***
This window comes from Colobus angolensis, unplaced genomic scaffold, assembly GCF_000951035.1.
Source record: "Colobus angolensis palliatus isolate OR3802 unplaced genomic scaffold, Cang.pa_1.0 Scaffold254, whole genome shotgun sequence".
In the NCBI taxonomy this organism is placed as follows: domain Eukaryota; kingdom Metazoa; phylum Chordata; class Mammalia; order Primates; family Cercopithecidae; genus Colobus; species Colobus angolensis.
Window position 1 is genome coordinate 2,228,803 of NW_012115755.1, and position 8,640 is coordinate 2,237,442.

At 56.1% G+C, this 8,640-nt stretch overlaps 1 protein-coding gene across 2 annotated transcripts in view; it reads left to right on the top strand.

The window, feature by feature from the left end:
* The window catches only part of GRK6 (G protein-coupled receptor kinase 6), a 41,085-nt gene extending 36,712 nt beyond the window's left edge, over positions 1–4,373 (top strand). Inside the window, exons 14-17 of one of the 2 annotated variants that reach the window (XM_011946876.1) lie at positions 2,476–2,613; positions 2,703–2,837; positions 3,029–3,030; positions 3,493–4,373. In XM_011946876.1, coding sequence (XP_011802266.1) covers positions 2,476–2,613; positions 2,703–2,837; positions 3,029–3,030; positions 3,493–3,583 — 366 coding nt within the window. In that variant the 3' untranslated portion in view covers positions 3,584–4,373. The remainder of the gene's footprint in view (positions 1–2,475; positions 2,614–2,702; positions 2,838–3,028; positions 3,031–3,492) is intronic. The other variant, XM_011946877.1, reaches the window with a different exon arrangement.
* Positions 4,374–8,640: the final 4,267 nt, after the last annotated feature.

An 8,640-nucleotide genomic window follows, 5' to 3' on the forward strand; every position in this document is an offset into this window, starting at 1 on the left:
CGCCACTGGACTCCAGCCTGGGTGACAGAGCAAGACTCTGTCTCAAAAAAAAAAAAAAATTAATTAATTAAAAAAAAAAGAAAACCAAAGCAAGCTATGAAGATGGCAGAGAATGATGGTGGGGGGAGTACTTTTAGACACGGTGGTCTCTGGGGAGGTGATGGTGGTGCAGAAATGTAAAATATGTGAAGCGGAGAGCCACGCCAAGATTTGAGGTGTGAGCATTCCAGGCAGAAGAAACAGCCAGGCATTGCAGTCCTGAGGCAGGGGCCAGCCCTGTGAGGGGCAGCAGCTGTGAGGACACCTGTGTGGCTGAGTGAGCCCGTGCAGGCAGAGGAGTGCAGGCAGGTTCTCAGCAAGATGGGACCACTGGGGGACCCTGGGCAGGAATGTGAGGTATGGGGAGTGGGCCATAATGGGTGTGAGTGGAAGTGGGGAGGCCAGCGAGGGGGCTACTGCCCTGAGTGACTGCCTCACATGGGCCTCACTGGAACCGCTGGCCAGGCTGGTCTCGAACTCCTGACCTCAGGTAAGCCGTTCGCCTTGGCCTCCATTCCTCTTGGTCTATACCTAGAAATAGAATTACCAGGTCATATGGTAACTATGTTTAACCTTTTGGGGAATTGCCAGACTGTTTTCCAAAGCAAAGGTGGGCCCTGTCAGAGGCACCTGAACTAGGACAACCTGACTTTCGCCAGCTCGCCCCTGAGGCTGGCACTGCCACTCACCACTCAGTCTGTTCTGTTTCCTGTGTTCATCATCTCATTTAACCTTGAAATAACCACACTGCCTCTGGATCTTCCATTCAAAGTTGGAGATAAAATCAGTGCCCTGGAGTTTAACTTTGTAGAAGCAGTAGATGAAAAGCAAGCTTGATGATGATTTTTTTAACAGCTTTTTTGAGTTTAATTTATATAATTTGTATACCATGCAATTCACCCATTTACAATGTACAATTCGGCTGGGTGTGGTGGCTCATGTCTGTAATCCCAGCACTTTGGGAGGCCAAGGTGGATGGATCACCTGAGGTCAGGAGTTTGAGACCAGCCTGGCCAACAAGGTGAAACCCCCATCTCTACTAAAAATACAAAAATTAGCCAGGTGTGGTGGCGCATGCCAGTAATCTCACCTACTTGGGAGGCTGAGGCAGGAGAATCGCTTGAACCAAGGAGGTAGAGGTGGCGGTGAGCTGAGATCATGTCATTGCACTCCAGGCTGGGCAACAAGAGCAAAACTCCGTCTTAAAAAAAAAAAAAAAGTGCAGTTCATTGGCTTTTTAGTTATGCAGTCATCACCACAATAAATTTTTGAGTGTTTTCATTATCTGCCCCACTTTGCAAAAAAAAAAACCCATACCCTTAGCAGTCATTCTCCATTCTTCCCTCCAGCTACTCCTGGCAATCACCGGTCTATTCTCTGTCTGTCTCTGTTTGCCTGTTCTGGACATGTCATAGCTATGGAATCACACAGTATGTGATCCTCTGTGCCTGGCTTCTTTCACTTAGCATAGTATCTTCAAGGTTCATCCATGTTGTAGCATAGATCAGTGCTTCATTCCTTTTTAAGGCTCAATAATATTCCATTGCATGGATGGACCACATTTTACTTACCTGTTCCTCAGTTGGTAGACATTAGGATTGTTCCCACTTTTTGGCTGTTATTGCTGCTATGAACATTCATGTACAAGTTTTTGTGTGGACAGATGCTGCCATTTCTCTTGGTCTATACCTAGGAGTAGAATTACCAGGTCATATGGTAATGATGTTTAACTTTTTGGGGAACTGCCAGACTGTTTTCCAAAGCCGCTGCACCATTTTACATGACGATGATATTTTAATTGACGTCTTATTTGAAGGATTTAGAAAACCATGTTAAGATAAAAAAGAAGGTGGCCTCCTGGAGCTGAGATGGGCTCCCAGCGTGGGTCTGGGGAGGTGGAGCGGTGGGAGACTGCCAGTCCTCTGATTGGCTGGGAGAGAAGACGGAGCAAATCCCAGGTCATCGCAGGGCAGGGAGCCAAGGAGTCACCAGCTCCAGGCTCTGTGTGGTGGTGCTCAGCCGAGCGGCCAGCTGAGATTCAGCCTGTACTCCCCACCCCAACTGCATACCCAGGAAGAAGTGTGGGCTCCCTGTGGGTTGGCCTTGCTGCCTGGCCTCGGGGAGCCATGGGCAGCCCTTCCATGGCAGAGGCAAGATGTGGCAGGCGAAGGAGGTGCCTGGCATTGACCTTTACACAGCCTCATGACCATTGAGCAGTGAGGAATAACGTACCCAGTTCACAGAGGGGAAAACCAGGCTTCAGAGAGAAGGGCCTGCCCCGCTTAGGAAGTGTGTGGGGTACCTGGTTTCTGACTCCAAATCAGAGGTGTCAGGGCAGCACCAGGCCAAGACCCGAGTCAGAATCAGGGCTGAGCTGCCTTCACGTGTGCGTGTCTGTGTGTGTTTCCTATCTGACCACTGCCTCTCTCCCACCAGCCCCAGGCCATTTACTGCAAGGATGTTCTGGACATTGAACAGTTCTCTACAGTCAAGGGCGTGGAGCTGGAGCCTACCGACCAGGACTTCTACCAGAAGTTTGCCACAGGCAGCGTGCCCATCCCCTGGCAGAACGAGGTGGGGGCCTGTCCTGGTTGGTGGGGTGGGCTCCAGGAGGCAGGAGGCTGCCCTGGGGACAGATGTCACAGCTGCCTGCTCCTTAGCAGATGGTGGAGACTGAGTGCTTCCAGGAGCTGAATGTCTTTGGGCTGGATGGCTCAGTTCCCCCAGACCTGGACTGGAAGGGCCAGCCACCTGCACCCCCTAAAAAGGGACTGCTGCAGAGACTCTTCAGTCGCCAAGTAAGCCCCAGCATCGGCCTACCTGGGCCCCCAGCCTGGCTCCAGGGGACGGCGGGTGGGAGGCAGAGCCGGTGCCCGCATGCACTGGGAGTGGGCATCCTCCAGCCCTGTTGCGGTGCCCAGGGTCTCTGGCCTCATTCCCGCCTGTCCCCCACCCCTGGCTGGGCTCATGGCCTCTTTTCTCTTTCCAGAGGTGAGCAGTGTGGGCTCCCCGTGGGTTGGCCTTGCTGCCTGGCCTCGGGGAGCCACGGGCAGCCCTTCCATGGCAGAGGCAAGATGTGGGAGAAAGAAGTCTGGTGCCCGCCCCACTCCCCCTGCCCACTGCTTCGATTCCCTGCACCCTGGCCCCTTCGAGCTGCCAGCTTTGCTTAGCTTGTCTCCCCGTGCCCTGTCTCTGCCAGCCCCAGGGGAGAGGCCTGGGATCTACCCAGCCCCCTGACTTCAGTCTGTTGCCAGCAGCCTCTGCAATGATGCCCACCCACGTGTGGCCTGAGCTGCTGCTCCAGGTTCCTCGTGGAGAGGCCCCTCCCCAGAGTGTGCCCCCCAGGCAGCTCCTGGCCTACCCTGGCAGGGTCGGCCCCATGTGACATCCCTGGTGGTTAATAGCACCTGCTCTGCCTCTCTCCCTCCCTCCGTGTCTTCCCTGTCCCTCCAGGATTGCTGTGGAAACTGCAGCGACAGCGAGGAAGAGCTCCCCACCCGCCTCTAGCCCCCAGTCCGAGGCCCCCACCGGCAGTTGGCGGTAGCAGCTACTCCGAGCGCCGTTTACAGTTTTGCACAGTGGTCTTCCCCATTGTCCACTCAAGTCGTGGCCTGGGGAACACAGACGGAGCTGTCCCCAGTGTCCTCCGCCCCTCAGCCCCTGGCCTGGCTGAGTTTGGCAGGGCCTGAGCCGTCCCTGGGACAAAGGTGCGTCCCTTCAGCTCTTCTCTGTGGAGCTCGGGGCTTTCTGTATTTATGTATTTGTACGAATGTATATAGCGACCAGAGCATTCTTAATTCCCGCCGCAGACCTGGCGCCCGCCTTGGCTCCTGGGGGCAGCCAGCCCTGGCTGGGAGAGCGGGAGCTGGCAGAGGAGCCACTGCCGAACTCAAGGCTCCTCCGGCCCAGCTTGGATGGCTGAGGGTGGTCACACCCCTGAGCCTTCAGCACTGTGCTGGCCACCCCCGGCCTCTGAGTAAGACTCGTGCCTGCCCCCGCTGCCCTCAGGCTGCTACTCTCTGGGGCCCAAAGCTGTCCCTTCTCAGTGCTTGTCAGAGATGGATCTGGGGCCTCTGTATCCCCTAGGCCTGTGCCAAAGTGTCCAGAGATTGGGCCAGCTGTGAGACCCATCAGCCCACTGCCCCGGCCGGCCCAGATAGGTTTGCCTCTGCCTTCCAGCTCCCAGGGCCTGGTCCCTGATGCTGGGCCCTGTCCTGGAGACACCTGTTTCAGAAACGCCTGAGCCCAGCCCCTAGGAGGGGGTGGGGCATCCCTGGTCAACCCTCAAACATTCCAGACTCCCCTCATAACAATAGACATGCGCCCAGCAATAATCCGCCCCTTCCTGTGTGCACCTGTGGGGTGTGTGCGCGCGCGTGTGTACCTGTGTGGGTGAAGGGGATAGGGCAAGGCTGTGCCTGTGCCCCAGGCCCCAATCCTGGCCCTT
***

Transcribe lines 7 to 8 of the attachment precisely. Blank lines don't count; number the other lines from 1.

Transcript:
* The window catches only part of GRK6 (G protein-coupled receptor kinase 6), a 41,085-nt gene extending 36,712 nt beyond the window's left edge, over positions 1–4,373 (top strand). Inside the window, exons 14-17 of one of the 2 annotated variants that reach the window (XM_011946876.1) lie at positions 2,476–2,613; positions 2,703–2,837; positions 3,029–3,030; positions 3,493–4,373. In XM_011946876.1, coding sequence (XP_011802266.1) covers positions 2,476–2,613; positions 2,703–2,837; positions 3,029–3,030; positions 3,493–3,583 — 366 coding nt within the window. In that variant the 3' untranslated portion in view covers positions 3,584–4,373. The remainder of the gene's footprint in view (positions 1–2,475; positions 2,614–2,702; positions 2,838–3,028; positions 3,031–3,492) is intronic. The other variant, XM_011946877.1, reaches the window with a different exon arrangement.
* Positions 4,374–8,640: the final 4,267 nt, after the last annotated feature.